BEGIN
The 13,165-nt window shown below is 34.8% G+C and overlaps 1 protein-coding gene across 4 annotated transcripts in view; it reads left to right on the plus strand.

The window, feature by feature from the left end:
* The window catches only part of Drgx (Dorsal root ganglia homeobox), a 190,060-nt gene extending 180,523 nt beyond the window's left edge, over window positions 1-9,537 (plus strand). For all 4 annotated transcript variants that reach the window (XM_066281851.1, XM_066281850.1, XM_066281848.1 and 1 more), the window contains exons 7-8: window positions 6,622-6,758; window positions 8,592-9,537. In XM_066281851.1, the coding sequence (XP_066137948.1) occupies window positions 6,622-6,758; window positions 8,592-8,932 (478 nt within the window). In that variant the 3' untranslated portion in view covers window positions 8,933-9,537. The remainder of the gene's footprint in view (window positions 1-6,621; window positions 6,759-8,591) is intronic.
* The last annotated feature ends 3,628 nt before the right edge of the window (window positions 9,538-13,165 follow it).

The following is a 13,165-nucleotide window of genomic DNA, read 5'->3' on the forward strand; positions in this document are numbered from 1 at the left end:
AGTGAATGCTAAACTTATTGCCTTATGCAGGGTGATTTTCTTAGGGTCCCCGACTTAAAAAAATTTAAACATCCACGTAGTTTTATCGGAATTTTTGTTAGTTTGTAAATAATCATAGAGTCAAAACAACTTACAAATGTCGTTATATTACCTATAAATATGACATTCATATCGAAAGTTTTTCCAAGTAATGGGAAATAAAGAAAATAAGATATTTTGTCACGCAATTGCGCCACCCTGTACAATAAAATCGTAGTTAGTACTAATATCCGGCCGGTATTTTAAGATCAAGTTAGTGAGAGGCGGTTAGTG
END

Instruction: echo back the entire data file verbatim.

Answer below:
The 13,165-nt window shown below is 34.8% G+C and overlaps 1 protein-coding gene across 4 annotated transcripts in view; it reads left to right on the plus strand.

The window, feature by feature from the left end:
* The window catches only part of Drgx (Dorsal root ganglia homeobox), a 190,060-nt gene extending 180,523 nt beyond the window's left edge, over window positions 1-9,537 (plus strand). For all 4 annotated transcript variants that reach the window (XM_066281851.1, XM_066281850.1, XM_066281848.1 and 1 more), the window contains exons 7-8: window positions 6,622-6,758; window positions 8,592-9,537. In XM_066281851.1, the coding sequence (XP_066137948.1) occupies window positions 6,622-6,758; window positions 8,592-8,932 (478 nt within the window). In that variant the 3' untranslated portion in view covers window positions 8,933-9,537. The remainder of the gene's footprint in view (window positions 1-6,621; window positions 6,759-8,591) is intronic.
* The last annotated feature ends 3,628 nt before the right edge of the window (window positions 9,538-13,165 follow it).

The following is a 13,165-nucleotide window of genomic DNA, read 5'->3' on the forward strand; positions in this document are numbered from 1 at the left end:
AGTGAATGCTAAACTTATTGCCTTATGCAGGGTGATTTTCTTAGGGTCCCCGACTTAAAAAAATTTAAACATCCACGTAGTTTTATCGGAATTTTTGTTAGTTTGTAAATAATCATAGAGTCAAAACAACTTACAAATGTCGTTATATTACCTATAAATATGACATTCATATCGAAAGTTTTTCCAAGTAATGGGAAATAAAGAAAATAAGATATTTTGTCACGCAATTGCGCCACCCTGTACAATAAAATCGTAGTTAGTACTAATATCCGGCCGGTATTTTAAGATCAAGTTAGTGAGAGGCGGTTAGTG